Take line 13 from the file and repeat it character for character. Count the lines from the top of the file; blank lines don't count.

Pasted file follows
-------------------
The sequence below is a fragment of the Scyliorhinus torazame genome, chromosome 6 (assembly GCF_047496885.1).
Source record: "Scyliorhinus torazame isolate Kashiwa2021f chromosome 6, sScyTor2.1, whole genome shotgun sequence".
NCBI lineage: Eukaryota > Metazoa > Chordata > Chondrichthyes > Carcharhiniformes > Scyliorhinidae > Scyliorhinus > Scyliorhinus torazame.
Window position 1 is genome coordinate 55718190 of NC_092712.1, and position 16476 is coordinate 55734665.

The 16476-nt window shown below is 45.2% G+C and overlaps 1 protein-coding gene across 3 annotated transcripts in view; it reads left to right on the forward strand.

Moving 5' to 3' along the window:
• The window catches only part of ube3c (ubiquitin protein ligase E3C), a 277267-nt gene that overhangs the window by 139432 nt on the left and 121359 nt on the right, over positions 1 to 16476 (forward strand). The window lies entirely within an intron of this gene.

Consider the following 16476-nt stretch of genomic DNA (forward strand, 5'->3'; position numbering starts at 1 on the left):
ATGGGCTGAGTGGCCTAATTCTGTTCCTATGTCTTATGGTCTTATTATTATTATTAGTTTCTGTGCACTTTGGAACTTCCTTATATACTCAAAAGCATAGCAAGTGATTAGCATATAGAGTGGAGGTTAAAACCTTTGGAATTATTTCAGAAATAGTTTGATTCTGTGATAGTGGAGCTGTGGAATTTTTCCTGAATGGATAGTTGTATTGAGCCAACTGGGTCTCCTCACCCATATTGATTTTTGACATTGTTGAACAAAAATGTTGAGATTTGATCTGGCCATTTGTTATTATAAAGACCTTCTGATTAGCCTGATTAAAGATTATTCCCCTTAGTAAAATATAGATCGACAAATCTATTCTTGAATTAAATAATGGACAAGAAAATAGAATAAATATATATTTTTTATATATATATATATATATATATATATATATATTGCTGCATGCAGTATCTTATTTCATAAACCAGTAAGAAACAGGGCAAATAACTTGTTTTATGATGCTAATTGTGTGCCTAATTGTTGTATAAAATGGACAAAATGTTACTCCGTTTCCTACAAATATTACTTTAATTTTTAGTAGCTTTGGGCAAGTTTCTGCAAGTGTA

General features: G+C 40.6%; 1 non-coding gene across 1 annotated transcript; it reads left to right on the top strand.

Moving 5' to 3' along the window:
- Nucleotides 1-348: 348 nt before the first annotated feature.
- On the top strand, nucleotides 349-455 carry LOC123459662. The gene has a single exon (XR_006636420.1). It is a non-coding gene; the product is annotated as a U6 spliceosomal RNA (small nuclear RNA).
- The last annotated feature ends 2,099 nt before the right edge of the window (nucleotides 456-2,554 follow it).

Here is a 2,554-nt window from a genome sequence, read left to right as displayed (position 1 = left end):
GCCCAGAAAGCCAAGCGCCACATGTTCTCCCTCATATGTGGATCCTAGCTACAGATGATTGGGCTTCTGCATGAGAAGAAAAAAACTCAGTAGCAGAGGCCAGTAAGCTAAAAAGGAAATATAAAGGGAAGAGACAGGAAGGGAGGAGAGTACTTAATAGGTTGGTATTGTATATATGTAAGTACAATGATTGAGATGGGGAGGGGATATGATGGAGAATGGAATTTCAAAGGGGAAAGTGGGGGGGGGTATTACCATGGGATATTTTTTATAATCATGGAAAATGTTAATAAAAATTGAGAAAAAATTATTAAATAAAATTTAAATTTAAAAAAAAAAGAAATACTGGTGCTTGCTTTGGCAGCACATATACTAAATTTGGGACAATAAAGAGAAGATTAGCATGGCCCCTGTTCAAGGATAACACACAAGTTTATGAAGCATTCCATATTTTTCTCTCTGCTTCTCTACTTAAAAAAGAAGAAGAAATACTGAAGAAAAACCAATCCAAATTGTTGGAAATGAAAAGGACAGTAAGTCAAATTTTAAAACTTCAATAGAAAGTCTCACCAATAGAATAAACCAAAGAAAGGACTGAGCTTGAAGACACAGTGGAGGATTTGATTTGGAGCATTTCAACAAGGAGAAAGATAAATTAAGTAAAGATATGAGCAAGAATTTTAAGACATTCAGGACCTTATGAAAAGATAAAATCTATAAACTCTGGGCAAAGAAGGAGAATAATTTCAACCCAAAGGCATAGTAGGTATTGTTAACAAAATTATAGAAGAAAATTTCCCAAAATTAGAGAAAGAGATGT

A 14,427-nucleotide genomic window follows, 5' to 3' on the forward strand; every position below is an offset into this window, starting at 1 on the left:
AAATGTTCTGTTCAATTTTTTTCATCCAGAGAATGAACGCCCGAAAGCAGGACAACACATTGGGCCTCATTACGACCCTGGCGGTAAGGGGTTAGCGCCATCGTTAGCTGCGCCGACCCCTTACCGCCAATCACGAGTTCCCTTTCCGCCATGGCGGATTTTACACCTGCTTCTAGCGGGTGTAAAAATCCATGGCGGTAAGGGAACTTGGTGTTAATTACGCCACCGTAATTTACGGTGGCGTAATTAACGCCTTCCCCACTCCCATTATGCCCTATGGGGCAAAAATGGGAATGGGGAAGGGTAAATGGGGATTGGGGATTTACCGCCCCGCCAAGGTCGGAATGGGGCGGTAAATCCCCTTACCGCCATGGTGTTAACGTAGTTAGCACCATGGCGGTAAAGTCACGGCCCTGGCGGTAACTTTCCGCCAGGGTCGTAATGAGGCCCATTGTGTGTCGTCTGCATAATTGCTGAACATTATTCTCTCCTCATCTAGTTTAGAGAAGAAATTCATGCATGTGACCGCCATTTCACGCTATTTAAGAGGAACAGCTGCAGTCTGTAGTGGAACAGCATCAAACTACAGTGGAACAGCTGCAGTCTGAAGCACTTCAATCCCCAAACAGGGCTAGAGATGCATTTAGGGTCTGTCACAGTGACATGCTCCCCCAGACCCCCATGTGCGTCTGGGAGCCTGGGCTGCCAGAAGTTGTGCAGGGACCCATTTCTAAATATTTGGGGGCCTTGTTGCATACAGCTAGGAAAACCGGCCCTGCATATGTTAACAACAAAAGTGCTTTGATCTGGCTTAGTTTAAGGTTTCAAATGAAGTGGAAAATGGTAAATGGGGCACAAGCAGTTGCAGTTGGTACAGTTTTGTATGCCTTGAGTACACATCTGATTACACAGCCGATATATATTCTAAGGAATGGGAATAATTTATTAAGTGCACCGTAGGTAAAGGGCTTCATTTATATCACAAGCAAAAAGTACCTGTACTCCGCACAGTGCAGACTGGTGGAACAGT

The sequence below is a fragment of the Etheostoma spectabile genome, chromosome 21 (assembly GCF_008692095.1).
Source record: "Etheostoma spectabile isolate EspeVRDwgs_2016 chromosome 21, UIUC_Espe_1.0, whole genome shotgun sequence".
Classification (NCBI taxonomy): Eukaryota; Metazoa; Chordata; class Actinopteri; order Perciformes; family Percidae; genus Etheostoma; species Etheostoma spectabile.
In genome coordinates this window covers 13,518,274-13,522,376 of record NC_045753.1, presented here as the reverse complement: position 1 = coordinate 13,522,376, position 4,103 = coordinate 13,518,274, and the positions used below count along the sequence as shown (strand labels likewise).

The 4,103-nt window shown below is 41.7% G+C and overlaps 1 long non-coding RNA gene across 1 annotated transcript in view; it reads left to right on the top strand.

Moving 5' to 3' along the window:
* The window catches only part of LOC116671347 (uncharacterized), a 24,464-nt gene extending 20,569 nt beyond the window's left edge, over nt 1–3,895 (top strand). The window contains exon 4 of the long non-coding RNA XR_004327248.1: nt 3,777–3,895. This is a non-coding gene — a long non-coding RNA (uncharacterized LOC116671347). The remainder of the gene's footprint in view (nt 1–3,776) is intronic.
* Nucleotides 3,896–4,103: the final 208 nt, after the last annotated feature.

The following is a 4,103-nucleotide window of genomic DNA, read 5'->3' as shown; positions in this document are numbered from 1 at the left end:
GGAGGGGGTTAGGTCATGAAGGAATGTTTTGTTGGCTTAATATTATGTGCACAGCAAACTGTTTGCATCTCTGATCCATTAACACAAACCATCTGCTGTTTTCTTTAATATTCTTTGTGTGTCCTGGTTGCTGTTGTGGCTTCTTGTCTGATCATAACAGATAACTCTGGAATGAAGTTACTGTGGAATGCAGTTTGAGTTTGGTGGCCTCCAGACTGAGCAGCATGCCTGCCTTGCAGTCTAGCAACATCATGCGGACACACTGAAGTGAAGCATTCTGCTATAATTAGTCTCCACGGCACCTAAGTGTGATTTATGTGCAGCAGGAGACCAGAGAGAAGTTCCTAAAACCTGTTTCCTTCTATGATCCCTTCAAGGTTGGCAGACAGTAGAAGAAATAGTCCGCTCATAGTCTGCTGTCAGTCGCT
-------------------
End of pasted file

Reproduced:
- On the top strand, nucleotides 349-455 carry LOC123459662. The gene has a single exon (XR_006636420.1). It is a non-coding gene; the product is annotated as a U6 spliceosomal RNA (small nuclear RNA).